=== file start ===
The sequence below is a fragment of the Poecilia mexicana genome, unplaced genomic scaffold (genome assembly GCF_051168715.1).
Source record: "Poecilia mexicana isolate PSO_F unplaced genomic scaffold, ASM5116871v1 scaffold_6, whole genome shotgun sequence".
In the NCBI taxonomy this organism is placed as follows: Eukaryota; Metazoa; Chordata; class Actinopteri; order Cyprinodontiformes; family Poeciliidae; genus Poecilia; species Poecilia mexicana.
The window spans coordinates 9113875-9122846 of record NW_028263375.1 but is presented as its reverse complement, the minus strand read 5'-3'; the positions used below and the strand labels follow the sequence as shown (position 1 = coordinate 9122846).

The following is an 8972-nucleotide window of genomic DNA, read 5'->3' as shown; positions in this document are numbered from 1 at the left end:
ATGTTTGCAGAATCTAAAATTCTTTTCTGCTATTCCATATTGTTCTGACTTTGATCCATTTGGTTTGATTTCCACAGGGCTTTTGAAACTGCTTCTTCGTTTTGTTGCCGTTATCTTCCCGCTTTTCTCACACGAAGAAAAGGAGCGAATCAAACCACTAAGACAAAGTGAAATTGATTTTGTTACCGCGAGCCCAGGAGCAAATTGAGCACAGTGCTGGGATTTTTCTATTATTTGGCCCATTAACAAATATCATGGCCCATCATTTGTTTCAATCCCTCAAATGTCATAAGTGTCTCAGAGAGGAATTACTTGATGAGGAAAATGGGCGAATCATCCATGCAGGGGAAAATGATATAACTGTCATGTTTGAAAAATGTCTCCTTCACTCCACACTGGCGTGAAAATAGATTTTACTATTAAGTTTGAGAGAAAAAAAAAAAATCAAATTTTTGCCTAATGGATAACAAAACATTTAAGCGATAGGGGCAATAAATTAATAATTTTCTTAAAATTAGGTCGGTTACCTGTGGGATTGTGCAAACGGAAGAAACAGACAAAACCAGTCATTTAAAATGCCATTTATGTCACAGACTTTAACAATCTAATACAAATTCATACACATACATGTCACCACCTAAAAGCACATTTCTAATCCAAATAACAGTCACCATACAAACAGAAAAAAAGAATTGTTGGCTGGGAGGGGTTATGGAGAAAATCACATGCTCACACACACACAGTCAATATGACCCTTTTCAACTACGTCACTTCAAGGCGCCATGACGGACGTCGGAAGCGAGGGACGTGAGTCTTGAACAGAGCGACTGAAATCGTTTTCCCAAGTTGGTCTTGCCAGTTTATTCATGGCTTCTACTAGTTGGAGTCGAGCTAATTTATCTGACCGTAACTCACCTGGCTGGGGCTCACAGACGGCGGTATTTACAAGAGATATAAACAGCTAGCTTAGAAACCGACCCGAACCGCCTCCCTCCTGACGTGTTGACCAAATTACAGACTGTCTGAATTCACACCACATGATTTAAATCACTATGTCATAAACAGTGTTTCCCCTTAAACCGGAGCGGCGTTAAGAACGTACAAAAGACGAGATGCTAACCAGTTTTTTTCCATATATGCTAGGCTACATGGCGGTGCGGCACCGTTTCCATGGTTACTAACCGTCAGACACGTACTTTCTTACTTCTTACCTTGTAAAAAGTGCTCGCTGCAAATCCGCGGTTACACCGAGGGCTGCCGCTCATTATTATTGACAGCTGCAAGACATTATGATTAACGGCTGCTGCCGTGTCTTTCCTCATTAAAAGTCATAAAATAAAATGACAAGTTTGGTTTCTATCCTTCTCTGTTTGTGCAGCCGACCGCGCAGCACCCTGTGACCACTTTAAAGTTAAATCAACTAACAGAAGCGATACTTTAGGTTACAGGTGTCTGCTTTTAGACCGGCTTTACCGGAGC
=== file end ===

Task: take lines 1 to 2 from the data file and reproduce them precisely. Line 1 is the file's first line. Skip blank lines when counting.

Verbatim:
The sequence below is a fragment of the Poecilia mexicana genome, unplaced genomic scaffold (genome assembly GCF_051168715.1).
Source record: "Poecilia mexicana isolate PSO_F unplaced genomic scaffold, ASM5116871v1 scaffold_6, whole genome shotgun sequence".